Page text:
Following his graduation, Mellor, already building a reputation as a cutlery designer with the success of his Pride collection, turned his attention to street lighting. British street lighting of the period was uniformly ugly cast concrete; Mellor began considering alternative, more modern designs in tubular steel.
After visiting a number of engineering firms to pitch his concept, Mellor met Jack Pratt, the proprietor of the East Midlands company that was to become Abacus. Pratt was impressed with Mellor’s design and took it on for a royalty – a first for Mellor in a successful series of designs for large scale urban equipment.
Mellor set up a studio in Sheffield and was also appointed design consultant at Walker and Hall, one of the city’s leading manufacturers. During this period, Mellor continued his involvement with Abacus designing a further set of lighting columns for the housing estates that were beginning to appear around Britain as part of the nation’s social housing strategy. Furthermore, in 1959 Mellor designed a range of bus shelters for the company in tubular steel with steel panels and aluminium roofing. It has been estimated that by the 1990s some 140,000 of the Mellor designed bus shelters had been installed.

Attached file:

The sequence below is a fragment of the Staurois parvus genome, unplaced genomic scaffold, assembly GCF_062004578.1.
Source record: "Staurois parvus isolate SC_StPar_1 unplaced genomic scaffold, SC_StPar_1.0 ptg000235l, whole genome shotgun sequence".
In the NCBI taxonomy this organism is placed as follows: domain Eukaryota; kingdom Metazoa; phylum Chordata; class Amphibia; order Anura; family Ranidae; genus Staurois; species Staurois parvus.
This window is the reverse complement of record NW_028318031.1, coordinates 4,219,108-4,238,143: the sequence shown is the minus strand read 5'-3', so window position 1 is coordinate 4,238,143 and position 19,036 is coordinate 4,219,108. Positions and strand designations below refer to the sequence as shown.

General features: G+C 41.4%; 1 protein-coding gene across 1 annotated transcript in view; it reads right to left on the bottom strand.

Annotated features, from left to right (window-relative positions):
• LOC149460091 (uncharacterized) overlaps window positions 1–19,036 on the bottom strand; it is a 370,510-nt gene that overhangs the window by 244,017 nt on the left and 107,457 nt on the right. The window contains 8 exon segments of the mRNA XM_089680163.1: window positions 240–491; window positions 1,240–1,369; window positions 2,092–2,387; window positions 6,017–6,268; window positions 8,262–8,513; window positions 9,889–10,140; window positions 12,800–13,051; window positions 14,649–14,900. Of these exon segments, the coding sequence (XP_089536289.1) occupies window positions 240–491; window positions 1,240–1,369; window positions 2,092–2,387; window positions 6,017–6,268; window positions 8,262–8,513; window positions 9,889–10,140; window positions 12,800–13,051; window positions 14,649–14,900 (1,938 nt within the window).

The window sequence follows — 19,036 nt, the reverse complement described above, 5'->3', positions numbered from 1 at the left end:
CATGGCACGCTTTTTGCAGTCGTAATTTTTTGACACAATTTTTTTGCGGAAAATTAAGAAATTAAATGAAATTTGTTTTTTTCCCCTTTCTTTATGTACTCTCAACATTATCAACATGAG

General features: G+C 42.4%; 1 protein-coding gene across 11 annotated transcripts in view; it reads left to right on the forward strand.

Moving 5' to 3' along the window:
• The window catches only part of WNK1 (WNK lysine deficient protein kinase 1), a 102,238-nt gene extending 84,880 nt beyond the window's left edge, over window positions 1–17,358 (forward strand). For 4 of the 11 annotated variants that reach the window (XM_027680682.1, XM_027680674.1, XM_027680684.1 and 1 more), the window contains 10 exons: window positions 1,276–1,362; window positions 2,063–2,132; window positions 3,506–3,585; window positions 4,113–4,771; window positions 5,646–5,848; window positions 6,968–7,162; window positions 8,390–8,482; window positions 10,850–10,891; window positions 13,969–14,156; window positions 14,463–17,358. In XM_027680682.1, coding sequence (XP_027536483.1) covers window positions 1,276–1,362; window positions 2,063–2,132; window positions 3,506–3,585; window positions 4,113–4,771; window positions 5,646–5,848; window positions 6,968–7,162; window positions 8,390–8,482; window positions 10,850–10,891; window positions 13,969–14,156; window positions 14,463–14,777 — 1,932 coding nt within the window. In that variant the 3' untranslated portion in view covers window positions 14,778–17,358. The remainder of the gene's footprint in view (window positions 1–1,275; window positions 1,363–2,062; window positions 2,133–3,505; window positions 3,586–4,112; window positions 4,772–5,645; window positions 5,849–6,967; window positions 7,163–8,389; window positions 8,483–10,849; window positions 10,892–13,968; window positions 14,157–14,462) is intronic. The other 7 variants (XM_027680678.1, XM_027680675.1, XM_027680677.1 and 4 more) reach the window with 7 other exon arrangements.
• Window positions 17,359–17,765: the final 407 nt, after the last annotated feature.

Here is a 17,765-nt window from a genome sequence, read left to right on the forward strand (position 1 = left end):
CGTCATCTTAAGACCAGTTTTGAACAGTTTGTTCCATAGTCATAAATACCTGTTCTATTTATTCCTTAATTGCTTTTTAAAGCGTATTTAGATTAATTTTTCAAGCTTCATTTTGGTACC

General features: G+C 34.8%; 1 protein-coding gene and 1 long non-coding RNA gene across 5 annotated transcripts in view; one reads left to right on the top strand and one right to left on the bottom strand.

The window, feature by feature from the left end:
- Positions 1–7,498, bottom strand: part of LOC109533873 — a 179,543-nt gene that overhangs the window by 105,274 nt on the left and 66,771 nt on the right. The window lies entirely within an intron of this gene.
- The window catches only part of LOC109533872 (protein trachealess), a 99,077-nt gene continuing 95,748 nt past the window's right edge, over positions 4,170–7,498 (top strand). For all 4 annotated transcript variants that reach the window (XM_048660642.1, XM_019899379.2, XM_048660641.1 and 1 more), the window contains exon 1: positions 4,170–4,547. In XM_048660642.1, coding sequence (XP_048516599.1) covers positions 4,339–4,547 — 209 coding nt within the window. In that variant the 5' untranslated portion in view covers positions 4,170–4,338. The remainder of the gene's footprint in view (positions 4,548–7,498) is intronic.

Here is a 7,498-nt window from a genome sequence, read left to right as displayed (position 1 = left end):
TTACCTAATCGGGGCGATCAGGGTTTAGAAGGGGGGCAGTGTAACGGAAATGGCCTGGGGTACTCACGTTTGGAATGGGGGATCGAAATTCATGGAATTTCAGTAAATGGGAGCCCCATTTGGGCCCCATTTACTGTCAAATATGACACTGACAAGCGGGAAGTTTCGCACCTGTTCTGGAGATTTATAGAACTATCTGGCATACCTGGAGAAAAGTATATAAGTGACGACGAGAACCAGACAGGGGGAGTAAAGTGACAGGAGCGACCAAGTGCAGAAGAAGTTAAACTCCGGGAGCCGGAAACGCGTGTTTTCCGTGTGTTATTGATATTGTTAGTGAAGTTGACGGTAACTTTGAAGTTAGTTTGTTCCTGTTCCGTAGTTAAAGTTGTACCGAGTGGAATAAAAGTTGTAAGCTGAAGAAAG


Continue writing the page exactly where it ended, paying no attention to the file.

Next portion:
1960 saw Mellor move his practice to the Sheffield suburb of Broomhall where he established a studio in the modernist building at One Park Lane. The following decade was the high point of Mellor’s career in design for the public sector with significant commissions from both the Ministry of Transport and the Post Office.
In 1966, with the Council for Industrial Design having been reborn with a more active policy remit as the Design Council, Mellor was selected by the Post Office to design a new pillar box. The cylindrical red pillar box had remained largely unchanged since 1879, but Mellor proposed a ‘square-shaped’ box with the idea of improving efficiency of collection. The box, originally designed in vitreous enamelled steel, included an inner clearance mechanism onto which the postman would hook his bag and pull a lever to release a hinged floor. Despite these improvements in usability and efficiency, the square design failed to capture the hearts of the British public and only around 200 were ever produced.